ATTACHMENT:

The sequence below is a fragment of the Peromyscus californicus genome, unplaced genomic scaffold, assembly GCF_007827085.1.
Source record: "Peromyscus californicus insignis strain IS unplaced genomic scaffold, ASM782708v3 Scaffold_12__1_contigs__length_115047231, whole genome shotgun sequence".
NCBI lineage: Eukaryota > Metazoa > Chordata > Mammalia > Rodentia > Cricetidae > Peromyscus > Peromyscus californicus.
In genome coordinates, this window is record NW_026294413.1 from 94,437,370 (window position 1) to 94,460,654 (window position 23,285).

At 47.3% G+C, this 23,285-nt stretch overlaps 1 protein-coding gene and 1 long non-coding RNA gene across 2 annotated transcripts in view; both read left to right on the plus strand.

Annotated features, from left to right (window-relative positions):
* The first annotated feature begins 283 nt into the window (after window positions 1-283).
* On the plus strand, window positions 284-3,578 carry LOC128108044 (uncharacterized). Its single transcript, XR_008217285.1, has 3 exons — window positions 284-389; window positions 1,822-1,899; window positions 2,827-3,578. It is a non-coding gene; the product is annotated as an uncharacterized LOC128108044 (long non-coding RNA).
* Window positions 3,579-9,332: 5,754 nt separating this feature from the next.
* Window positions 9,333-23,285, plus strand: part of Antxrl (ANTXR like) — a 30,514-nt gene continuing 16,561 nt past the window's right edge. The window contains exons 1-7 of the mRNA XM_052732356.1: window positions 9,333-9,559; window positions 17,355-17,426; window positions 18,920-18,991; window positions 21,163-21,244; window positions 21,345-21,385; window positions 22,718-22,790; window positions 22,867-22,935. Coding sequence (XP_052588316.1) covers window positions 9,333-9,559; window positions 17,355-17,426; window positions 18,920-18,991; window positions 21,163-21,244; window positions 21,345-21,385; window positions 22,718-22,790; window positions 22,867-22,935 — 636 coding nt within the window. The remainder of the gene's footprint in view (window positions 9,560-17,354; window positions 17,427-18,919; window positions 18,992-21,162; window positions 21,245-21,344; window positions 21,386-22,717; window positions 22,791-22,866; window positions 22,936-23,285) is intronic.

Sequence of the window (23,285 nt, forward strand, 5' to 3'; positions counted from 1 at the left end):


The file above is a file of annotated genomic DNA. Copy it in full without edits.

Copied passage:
The sequence below is a fragment of the Peromyscus californicus genome, unplaced genomic scaffold, assembly GCF_007827085.1.
Source record: "Peromyscus californicus insignis strain IS unplaced genomic scaffold, ASM782708v3 Scaffold_12__1_contigs__length_115047231, whole genome shotgun sequence".
NCBI lineage: Eukaryota > Metazoa > Chordata > Mammalia > Rodentia > Cricetidae > Peromyscus > Peromyscus californicus.
In genome coordinates, this window is record NW_026294413.1 from 94,437,370 (window position 1) to 94,460,654 (window position 23,285).

At 47.3% G+C, this 23,285-nt stretch overlaps 1 protein-coding gene and 1 long non-coding RNA gene across 2 annotated transcripts in view; both read left to right on the plus strand.

Annotated features, from left to right (window-relative positions):
* The first annotated feature begins 283 nt into the window (after window positions 1-283).
* On the plus strand, window positions 284-3,578 carry LOC128108044 (uncharacterized). Its single transcript, XR_008217285.1, has 3 exons — window positions 284-389; window positions 1,822-1,899; window positions 2,827-3,578. It is a non-coding gene; the product is annotated as an uncharacterized LOC128108044 (long non-coding RNA).
* Window positions 3,579-9,332: 5,754 nt separating this feature from the next.
* Window positions 9,333-23,285, plus strand: part of Antxrl (ANTXR like) — a 30,514-nt gene continuing 16,561 nt past the window's right edge. The window contains exons 1-7 of the mRNA XM_052732356.1: window positions 9,333-9,559; window positions 17,355-17,426; window positions 18,920-18,991; window positions 21,163-21,244; window positions 21,345-21,385; window positions 22,718-22,790; window positions 22,867-22,935. Coding sequence (XP_052588316.1) covers window positions 9,333-9,559; window positions 17,355-17,426; window positions 18,920-18,991; window positions 21,163-21,244; window positions 21,345-21,385; window positions 22,718-22,790; window positions 22,867-22,935 — 636 coding nt within the window. The remainder of the gene's footprint in view (window positions 9,560-17,354; window positions 17,427-18,919; window positions 18,992-21,162; window positions 21,245-21,344; window positions 21,386-22,717; window positions 22,791-22,866; window positions 22,936-23,285) is intronic.

Sequence of the window (23,285 nt, forward strand, 5' to 3'; positions counted from 1 at the left end):